A unique offering of healing gifts
and fine art pieces.
the column vine
Breasts Weren't Made
I've often thought that whoever invented
the bra had to be a man, because he didn't have to wear
one. As a woman who was never able to feel completely comfortable
in a bra, and not shy about bringing up the subject in conversation,
I've asked dozens of friends and colleagues how they managed
to keep their bras on for a full day. I've been asking this
of women for years hoping to master this trick, but I haven't
yet been let in on the secret.
by Lise Cloutier-Steele
The women's responses always baffled me.
Most claimed that the wired or non-wired contraptions
were comfortable while many were quick to recommend a
style and the store where I'd find it. I guessed a long
time ago that I'd never get the truth. Bras, in my view,
are like spiked heels or today's low-rise jeans. Although
all are uncomfortable, and unhealthy in the case of high-healed
shoes, style and society rules always seem to prevail
over comfort and common sense.
When my mother introduced me to my training
bra 39 years ago, part of me was pleased to finally get
one so that I could lose the undershirt and avoid further
ridicule by my peers. But after I had it on for about
an hour, another part of me decided I’d have to
find other more ingenious ways to become socially acceptable
at school, because wearing a bra wasn’t going to
do it for me.
My bra always ended up in my lunch or school
bag, and in later years, in my purse. Finally, I gave
up on wearing one altogether, opting for the more appropriate
camisoles I've been wearing for over 20 years now. And,
since recent studies have shown that wearing a bra is
not the best thing for breast health, it looks like I've
been way ahead of the game for years!
According to one study
by Sidney Ross Singer and Soma Grismaijer, bra-wearing
is linked to breast cancer. Their study showed that women
who wore their bras 24-hours daily (yes, many women wear
their bras to bed!) increased their risk of breast cancer
by a 113-fold in comparison to those women who wore theirs
for 12 hours, or less, each day. Most women believe the
myth that breasts need to be properly supported to prevent
sagging when we do not have the research to prove the
necessity of breast support. In her book Dr. Susan Love's
Breast Book, Dr. Love writes: "A mistaken popular
belief maintains that wearing a bra strengthens your breasts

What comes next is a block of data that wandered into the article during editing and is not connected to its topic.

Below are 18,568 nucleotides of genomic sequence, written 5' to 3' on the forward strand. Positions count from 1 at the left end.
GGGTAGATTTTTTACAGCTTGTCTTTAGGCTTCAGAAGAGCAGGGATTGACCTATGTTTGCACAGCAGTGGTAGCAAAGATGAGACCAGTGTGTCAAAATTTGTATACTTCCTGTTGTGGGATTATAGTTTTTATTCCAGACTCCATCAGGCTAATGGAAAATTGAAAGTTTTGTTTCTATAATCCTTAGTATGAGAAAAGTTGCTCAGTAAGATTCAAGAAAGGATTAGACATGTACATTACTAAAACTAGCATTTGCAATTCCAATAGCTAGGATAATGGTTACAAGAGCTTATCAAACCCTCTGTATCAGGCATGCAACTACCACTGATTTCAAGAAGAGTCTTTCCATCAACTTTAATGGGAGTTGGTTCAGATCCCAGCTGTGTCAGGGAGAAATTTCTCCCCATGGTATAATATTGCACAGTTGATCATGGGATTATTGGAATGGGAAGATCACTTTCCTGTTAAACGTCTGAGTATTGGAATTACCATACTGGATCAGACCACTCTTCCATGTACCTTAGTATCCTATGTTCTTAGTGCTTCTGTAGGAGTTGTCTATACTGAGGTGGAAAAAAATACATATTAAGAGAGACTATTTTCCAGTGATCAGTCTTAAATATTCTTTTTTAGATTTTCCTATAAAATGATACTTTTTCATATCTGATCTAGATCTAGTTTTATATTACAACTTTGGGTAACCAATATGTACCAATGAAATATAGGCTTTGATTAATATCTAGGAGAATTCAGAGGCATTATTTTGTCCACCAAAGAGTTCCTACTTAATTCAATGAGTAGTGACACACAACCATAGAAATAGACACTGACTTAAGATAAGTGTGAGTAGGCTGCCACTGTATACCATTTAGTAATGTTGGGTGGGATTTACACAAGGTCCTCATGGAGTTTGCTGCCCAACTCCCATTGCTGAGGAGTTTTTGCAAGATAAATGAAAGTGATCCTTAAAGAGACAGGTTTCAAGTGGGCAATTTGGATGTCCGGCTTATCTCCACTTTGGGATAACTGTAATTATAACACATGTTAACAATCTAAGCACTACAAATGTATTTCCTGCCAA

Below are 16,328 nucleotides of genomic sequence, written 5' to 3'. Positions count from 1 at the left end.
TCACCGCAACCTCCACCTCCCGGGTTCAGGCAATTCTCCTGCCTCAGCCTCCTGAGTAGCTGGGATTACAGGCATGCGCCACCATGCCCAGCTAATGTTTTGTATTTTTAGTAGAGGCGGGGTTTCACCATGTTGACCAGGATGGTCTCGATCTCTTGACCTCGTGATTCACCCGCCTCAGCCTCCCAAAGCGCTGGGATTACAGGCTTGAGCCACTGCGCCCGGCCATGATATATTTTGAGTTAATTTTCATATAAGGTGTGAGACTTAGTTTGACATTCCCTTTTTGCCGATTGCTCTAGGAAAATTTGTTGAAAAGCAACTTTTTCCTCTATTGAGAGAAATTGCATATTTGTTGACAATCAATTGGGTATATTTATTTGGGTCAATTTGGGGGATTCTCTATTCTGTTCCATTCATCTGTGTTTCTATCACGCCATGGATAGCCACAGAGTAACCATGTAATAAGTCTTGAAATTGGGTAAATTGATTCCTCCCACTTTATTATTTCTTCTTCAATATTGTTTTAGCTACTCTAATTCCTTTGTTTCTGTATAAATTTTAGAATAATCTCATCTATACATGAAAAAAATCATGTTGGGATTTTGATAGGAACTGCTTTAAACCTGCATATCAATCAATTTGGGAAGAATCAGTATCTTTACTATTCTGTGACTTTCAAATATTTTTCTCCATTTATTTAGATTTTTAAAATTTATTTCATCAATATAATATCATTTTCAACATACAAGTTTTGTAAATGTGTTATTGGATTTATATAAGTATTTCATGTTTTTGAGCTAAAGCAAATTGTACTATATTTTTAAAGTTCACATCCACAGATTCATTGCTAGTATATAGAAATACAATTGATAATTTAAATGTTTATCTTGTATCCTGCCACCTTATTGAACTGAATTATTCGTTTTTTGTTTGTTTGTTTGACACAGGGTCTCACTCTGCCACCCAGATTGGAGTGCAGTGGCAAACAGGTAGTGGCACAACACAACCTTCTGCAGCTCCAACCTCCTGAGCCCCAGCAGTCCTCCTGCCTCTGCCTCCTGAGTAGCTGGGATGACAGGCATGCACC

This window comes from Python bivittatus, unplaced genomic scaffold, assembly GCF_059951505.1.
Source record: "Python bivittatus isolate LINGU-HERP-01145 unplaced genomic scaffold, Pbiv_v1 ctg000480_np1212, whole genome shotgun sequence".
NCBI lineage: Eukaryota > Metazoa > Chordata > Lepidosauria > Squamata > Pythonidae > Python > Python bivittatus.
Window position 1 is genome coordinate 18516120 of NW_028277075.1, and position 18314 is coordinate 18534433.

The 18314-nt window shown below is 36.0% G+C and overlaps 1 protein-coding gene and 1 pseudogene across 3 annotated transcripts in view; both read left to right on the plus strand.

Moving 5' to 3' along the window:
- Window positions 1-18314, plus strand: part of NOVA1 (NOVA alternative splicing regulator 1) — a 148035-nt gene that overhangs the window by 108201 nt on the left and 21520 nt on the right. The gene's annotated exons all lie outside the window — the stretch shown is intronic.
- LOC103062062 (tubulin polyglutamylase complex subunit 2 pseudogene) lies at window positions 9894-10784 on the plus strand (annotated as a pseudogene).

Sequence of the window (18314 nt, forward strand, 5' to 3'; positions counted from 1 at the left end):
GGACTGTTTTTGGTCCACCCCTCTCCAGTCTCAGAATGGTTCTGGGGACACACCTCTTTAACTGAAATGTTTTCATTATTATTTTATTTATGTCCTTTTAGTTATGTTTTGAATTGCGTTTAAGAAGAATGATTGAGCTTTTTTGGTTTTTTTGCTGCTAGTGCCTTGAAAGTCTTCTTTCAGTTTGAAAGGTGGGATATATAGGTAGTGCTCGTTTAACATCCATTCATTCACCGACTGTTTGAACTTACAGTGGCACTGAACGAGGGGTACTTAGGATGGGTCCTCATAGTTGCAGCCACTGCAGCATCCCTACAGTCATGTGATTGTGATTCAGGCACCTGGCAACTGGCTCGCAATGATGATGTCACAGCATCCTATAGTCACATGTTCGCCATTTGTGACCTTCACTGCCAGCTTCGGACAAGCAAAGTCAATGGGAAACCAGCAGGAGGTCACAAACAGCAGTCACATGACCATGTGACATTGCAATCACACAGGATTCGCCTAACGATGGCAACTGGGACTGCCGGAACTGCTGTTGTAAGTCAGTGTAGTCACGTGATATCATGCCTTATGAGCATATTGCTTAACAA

and prevents their eventual sagging. But you sag because
of the proportion of fat and tissue in your breasts, and
no bra changes that."
bra has been around for about 100 years, and evolved from
the corset worn by women of the Renaissance era. Yesterday’s
corset was worn to help the woman look more shapely, and
to expose her breasts, and today’s bra is equally
sexual in nature. Neither was intended to be comfortable,
however, the camisole was, and you can find many styles
at any department store. Sears camisole by Jessica
is my favourite lately. Not only is the camisole more
comfortable than a bra, it improves the flow of lymph,
which is also essential to good breast health. The camisole's
elastic make-up will give you the support you need for
everyday wear or working out at the gym, and it will give
your breasts a more normal appearance as opposed to the
perky look of a teenager's chest. As women grow older,
their breasts are supposed to be at a lower position.
Somebody should be telling that to the plastic surgeons
earning a living at augmenting the breasts of mature women.
I'm not saying that all women should burn
their bras, but if some of you want to read interesting
and practical information on breast health, have a look
at these sites. I think you'll find this literature breast
and Breast Disease
to Prevent Breast Cancer
is a communications specialist and a professional writer
and editor. She is the author of Living and Learning with
a Child Who Stutters, and the recipient of a Canada 125
Award in recognition of a significant contribution to
the community and to Canada for her volunteer efforts
to help the parents of children who stutter. She is also
the author of Misinformed Consent – Women's Stories
about Unnecessary Hysterectomy, www.misinformedconsent.com.